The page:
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Old 09-07-2005, 16:32   #51
hokieglock
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that was a very interesting read. it's amazing with all our similarities that were still very different.
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Old 09-07-2005, 16:35   #52
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Well, I'm not sure I'd agree with that, but hey, life would be boring of everyone agreed, wouldn't it?! lol!

Bed time for me. Maybe we'll continue with this later......

Good night. ;f
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Old 09-07-2005, 16:36   #53
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later
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Old 09-07-2005, 16:36   #54
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Quote:
Originally posted by hokieglock
that was a very interesting read. it's amazing with all our similarities that were still very different.

You've hit the nail on the head there my friend! Exactly my original point.
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Old 09-08-2005, 07:39   #55
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Tommy T

2 Questions please.
How would you expect a 75 year old lady to defend herself?
Do you honestly believe that if someone feels it important to protect their own lives, and the lives of their loved ones, and are willing to undergo psychological tests, and receive extensive training, they still should not be allowed to carry tools of self defense?
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Old 09-08-2005, 10:55   #56
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Re: Tommy T

Quote:
Originally posted by Ian

How would you expect a 75 year old lady to defend herself?
What does this have to do with guns?

My own grandmother was mugged about 7 years ago. She was struck by a drug addict from behind who stole her bag to get his next fix.
The guy was caught by the police and imprisoned. Are you saying she should have been able to carry a gun, just in case Mickey Mugger might decide to pick her as his next victim? Absolute rubbish. Bad people target the most vulnerable members of society in every country, not just here. The difference is, you're much more likely to get mugged by an armed mugger in the US than you are here.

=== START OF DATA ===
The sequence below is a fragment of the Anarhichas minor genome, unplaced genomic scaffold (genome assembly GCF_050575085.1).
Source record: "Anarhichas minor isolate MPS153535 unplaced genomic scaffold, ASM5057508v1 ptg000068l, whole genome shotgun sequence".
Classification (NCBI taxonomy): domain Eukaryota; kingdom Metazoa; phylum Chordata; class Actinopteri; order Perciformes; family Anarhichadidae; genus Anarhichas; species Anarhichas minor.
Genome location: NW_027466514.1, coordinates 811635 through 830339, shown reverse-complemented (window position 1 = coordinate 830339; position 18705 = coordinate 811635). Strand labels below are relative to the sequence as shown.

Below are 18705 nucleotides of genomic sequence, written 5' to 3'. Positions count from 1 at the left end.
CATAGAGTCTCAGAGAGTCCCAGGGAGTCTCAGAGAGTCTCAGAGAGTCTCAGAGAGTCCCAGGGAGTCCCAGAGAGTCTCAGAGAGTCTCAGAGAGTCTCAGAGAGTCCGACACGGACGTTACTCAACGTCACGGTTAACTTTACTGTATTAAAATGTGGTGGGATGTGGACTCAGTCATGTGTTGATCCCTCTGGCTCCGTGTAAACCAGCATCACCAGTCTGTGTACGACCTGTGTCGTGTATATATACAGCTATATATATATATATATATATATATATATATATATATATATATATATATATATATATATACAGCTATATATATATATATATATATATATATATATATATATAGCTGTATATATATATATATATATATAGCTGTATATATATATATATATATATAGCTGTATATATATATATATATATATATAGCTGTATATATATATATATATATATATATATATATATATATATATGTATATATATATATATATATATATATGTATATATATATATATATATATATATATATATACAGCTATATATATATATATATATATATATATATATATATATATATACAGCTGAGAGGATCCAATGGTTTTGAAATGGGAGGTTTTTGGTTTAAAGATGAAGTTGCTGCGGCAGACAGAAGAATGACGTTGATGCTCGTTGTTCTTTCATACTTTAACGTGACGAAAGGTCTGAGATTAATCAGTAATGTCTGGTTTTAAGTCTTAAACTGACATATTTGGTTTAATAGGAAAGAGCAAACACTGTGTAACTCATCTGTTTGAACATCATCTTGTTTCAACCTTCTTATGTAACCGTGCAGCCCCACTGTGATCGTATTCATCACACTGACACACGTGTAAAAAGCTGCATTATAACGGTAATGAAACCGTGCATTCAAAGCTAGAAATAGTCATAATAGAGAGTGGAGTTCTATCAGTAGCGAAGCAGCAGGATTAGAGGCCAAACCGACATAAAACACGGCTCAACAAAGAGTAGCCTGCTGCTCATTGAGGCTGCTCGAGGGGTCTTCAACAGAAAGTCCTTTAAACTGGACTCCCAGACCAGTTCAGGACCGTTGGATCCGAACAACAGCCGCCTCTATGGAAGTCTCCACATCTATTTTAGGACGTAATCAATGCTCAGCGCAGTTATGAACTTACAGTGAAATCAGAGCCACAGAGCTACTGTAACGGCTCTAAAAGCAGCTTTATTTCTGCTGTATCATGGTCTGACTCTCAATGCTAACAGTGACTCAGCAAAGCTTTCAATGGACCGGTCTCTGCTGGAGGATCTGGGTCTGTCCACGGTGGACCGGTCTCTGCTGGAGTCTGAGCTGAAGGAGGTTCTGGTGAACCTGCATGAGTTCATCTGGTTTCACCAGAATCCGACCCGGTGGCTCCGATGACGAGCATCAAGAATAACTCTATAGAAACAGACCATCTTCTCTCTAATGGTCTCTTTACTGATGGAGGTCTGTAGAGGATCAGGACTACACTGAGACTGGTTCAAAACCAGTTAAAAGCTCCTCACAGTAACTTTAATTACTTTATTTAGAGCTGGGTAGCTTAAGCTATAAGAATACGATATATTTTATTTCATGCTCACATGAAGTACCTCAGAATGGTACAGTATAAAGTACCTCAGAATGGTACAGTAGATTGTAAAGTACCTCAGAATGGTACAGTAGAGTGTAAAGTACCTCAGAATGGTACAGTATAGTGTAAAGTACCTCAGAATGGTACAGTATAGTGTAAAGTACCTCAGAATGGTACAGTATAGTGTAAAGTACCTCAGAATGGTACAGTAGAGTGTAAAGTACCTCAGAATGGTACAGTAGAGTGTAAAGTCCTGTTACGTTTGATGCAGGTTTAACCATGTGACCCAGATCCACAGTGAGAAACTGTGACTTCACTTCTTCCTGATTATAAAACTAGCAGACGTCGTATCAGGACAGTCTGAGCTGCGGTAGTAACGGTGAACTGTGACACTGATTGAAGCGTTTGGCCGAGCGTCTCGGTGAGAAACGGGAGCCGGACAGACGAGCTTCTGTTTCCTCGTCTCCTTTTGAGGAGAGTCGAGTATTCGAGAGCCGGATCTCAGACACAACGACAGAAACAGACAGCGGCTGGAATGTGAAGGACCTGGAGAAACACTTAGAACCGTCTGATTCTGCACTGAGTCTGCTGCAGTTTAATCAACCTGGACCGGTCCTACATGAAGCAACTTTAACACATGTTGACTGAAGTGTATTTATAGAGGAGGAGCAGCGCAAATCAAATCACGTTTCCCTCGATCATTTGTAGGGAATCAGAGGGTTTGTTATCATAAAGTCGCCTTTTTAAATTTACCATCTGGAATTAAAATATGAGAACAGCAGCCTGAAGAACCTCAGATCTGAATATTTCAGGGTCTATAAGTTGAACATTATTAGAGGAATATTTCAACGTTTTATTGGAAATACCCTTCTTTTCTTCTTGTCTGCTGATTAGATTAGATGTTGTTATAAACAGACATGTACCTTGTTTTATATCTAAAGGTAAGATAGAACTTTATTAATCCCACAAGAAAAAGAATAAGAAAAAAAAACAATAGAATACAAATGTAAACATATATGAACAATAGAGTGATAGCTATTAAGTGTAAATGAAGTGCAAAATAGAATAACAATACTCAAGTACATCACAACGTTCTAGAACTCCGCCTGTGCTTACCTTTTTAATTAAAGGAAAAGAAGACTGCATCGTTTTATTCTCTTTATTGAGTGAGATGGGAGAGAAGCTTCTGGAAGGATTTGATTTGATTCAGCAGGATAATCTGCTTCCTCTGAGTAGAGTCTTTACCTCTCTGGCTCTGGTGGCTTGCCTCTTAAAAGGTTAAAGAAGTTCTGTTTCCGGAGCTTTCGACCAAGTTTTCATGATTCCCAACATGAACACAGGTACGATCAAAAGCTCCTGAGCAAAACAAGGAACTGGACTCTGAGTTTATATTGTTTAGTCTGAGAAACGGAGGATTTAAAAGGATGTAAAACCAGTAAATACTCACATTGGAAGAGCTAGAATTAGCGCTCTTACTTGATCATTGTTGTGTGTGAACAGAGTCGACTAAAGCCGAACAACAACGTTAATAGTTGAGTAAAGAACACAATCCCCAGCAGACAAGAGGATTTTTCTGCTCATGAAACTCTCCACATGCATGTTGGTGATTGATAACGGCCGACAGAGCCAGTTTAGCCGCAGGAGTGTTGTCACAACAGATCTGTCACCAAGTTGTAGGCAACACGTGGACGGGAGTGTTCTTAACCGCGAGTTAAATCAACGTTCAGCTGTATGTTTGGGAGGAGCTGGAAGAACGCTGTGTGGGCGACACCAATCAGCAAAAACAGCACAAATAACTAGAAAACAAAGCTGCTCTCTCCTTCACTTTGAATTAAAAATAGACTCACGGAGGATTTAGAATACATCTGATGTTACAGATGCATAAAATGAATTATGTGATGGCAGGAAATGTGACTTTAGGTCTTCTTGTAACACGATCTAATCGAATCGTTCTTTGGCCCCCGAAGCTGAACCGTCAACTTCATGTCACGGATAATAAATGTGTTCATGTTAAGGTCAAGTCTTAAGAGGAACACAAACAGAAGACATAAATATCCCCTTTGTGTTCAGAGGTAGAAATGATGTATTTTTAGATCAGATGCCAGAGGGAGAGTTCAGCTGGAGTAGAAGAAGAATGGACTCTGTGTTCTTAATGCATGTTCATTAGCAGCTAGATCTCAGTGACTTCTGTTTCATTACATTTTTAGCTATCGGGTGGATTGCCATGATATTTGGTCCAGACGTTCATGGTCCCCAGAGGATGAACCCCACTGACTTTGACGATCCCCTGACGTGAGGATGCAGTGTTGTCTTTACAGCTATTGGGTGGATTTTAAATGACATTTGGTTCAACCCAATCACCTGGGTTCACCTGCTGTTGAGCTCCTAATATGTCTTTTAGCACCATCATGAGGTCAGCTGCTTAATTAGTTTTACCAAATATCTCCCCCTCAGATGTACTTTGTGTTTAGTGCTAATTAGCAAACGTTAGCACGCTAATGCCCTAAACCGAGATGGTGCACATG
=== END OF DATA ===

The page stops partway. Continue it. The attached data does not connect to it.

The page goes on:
We did have the right to have guns here, although only for recreational use, not self protection. ALL weapons had to be kept in gun safes which were regularly checked by police during spot check inspections. If a hand gun was ever found on a bedside table, loaded and ready to go, the owner could expect a huge fine, loss of gun licence, and maybe even a stay at Her Majesty's hotel.
The reasons those rights were taken away have already been stated. It was deemed that the risks were too great.
So you don't agree with it. Fine. But it was a universally popular decision and it had the full support of the population. Like I said, you have your rules we have ours.

Like they say in the US, "love it or leave it"

To be honest I get sick and tired of people slagging my country off. If they don't agree with our rules, fine, don't come here. Just remember the ones who are always the first to stand shoulder-to-shoulder with America when it all kicks off, even when it puts us in the firing line of the terrorists. Why do we do it? Simple. It's the right thing to do.